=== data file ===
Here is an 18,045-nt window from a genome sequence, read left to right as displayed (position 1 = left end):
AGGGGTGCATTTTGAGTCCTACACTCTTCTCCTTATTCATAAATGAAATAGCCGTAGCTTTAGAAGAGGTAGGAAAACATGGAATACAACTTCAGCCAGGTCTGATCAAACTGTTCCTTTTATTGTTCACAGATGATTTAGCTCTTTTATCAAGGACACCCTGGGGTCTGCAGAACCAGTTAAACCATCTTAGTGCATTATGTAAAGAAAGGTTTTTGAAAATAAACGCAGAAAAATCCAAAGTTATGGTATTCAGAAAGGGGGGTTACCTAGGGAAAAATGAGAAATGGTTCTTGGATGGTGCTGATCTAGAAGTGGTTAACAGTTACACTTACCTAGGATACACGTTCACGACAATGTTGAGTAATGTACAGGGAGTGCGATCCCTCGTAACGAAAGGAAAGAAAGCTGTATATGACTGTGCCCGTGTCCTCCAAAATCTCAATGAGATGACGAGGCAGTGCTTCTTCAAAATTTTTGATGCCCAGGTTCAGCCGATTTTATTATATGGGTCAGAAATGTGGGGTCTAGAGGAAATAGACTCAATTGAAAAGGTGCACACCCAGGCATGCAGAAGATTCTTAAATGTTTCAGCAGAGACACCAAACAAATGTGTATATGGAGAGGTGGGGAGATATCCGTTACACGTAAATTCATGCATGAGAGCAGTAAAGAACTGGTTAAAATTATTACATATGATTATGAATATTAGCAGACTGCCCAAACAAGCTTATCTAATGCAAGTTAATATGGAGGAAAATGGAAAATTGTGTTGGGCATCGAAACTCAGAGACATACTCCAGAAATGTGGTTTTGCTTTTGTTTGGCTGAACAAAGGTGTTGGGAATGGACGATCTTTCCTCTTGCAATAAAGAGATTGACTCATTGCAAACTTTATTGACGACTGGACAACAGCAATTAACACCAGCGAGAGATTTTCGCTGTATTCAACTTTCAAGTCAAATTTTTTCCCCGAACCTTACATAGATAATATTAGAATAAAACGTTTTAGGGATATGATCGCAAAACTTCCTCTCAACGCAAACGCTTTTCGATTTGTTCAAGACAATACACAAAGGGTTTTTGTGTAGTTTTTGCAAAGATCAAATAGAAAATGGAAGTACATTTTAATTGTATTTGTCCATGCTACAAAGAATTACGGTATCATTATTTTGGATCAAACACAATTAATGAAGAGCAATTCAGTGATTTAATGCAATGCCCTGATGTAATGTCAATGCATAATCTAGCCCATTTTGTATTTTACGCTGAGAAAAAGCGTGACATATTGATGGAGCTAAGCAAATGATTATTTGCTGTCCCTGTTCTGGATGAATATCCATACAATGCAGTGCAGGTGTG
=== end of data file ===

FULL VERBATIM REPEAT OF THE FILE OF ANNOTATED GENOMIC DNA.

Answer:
Here is an 18,045-nt window from a genome sequence, read left to right as displayed (position 1 = left end):
AGGGGTGCATTTTGAGTCCTACACTCTTCTCCTTATTCATAAATGAAATAGCCGTAGCTTTAGAAGAGGTAGGAAAACATGGAATACAACTTCAGCCAGGTCTGATCAAACTGTTCCTTTTATTGTTCACAGATGATTTAGCTCTTTTATCAAGGACACCCTGGGGTCTGCAGAACCAGTTAAACCATCTTAGTGCATTATGTAAAGAAAGGTTTTTGAAAATAAACGCAGAAAAATCCAAAGTTATGGTATTCAGAAAGGGGGGTTACCTAGGGAAAAATGAGAAATGGTTCTTGGATGGTGCTGATCTAGAAGTGGTTAACAGTTACACTTACCTAGGATACACGTTCACGACAATGTTGAGTAATGTACAGGGAGTGCGATCCCTCGTAACGAAAGGAAAGAAAGCTGTATATGACTGTGCCCGTGTCCTCCAAAATCTCAATGAGATGACGAGGCAGTGCTTCTTCAAAATTTTTGATGCCCAGGTTCAGCCGATTTTATTATATGGGTCAGAAATGTGGGGTCTAGAGGAAATAGACTCAATTGAAAAGGTGCACACCCAGGCATGCAGAAGATTCTTAAATGTTTCAGCAGAGACACCAAACAAATGTGTATATGGAGAGGTGGGGAGATATCCGTTACACGTAAATTCATGCATGAGAGCAGTAAAGAACTGGTTAAAATTATTACATATGATTATGAATATTAGCAGACTGCCCAAACAAGCTTATCTAATGCAAGTTAATATGGAGGAAAATGGAAAATTGTGTTGGGCATCGAAACTCAGAGACATACTCCAGAAATGTGGTTTTGCTTTTGTTTGGCTGAACAAAGGTGTTGGGAATGGACGATCTTTCCTCTTGCAATAAAGAGATTGACTCATTGCAAACTTTATTGACGACTGGACAACAGCAATTAACACCAGCGAGAGATTTTCGCTGTATTCAACTTTCAAGTCAAATTTTTTCCCCGAACCTTACATAGATAATATTAGAATAAAACGTTTTAGGGATATGATCGCAAAACTTCCTCTCAACGCAAACGCTTTTCGATTTGTTCAAGACAATACACAAAGGGTTTTTGTGTAGTTTTTGCAAAGATCAAATAGAAAATGGAAGTACATTTTAATTGTATTTGTCCATGCTACAAAGAATTACGGTATCATTATTTTGGATCAAACACAATTAATGAAGAGCAATTCAGTGATTTAATGCAATGCCCTGATGTAATGTCAATGCATAATCTAGCCCATTTTGTATTTTACGCTGAGAAAAAGCGTGACATATTGATGGAGCTAAGCAAATGATTATTTGCTGTCCCTGTTCTGGATGAATATCCATACAATGCAGTGCAGGTGTG